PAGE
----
I still love this town. I can't imagine living anywhere else. We've been here now, my wife and I, for 10 years. I realized the other day that I've lived in New York longer than I've lived anywhere else. It's amazing: I am a New Yorker. It's strange; I never thought I would be.
You always seemed rootless, a citizen of the world.
I kind of thought I was. But, frankly, that changed when I met Iman. We got nesting!
Can you describe how your life has changed in recent years?
What's my day like? Don't you dare say, "David, what makes you tick?" [Laughs] That's the one I'm not going for. Any interview--not mine, but any one I'm reading--I can't wait for that question to come. I love it. It's such a funny question: "But, Jack, what makes you tick?"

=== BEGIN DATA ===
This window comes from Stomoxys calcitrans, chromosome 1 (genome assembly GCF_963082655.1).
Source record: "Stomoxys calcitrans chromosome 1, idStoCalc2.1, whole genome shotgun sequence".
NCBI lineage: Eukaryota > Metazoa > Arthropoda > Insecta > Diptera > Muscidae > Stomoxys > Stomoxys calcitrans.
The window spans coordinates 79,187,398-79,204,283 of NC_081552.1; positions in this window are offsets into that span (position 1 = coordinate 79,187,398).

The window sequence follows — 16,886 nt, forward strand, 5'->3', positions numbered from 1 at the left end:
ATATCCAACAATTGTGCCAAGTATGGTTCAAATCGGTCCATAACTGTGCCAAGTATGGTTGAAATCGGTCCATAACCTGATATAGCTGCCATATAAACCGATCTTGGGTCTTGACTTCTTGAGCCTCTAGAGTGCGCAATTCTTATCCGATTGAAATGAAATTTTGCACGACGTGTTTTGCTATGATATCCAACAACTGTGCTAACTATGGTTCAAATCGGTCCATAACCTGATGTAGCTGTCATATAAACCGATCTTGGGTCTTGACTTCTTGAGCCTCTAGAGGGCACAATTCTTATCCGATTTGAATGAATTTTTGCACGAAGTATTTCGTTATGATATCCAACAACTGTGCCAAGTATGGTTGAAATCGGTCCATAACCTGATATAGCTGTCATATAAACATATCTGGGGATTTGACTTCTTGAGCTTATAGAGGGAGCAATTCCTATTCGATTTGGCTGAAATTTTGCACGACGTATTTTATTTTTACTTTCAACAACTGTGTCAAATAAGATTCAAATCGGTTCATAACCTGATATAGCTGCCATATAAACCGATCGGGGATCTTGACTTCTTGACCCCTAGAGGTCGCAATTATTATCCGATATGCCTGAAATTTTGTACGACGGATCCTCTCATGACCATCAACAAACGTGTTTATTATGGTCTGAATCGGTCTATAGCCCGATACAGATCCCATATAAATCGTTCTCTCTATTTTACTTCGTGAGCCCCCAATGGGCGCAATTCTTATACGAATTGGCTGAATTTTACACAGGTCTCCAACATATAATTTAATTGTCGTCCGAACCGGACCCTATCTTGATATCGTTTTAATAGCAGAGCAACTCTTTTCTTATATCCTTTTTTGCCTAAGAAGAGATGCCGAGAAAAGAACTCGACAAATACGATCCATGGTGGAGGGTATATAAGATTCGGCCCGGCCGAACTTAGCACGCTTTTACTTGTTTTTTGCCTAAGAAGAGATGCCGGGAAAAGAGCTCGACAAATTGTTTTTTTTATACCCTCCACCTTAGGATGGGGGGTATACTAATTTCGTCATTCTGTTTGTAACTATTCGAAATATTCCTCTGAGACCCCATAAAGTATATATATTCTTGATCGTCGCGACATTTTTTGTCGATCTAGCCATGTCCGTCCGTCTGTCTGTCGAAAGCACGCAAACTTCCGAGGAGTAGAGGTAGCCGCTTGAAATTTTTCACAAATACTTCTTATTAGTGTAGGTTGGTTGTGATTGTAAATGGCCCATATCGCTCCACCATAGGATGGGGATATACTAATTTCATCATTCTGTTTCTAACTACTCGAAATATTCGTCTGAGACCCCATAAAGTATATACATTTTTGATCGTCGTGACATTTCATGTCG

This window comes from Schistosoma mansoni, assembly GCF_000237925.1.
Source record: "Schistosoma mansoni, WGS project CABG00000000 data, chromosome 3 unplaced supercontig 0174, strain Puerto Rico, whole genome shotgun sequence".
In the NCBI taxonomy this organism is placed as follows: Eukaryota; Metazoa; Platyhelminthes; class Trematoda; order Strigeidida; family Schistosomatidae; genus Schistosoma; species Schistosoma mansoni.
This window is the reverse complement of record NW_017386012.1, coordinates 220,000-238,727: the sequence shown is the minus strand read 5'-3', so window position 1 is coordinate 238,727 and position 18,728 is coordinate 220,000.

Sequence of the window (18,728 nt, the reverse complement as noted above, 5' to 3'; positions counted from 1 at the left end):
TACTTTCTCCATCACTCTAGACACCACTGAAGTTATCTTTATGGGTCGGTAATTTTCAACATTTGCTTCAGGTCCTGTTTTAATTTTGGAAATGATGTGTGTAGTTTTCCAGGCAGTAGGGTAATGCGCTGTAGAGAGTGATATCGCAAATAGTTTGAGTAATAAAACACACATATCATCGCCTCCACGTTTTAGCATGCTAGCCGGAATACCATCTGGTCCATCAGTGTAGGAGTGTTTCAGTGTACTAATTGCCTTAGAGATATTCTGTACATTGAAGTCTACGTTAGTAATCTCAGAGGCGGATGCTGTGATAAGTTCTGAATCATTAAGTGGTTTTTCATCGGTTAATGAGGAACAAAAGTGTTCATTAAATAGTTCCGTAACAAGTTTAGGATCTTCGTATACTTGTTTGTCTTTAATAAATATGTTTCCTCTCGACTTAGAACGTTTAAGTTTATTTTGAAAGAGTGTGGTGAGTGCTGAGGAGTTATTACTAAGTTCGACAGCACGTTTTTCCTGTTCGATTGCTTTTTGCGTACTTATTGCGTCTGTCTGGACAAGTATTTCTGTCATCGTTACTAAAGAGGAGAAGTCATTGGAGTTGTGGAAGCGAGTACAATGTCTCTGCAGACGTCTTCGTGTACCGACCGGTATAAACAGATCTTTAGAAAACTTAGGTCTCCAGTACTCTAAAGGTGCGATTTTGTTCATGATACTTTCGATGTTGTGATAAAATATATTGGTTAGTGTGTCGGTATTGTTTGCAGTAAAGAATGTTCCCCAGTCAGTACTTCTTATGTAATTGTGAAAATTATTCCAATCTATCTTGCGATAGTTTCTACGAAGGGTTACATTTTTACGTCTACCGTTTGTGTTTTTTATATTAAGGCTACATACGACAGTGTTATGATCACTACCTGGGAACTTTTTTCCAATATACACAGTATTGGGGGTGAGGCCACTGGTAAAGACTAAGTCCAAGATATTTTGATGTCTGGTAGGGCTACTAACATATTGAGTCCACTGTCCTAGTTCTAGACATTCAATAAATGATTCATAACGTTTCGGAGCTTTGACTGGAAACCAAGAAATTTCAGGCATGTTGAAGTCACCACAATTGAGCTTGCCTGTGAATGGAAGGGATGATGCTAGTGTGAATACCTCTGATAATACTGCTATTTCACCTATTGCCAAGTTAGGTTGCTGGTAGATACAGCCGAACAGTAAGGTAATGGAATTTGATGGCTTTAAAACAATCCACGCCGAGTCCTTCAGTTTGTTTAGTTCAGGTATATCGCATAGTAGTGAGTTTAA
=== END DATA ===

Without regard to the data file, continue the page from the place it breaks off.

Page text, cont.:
Well, one thing that's different is I don't have that sense of loneliness that I had before, which was very, very strong. It became a subtext for a lot of things I wrote.
What do you see yourself doing in the next few years?
My priority is that I've stabilized my life to an extent now over these past 10 years. I'm very at ease, and I like it. I never thought I would be such a family-oriented guy; I didn't think that was part of my makeup. But somebody said that as you get older you become the person you always should have been, and I feel that's happening to me. I'm rather surprised at who I am, because I'm actually like my dad! [Laughs]
That's the shock: All clichés are true. The years really do speed by. Life really is as short as they tell you it is. And there really is a God--so do I buy that one? If all the other clichés are true... Hell, don't pose me that one.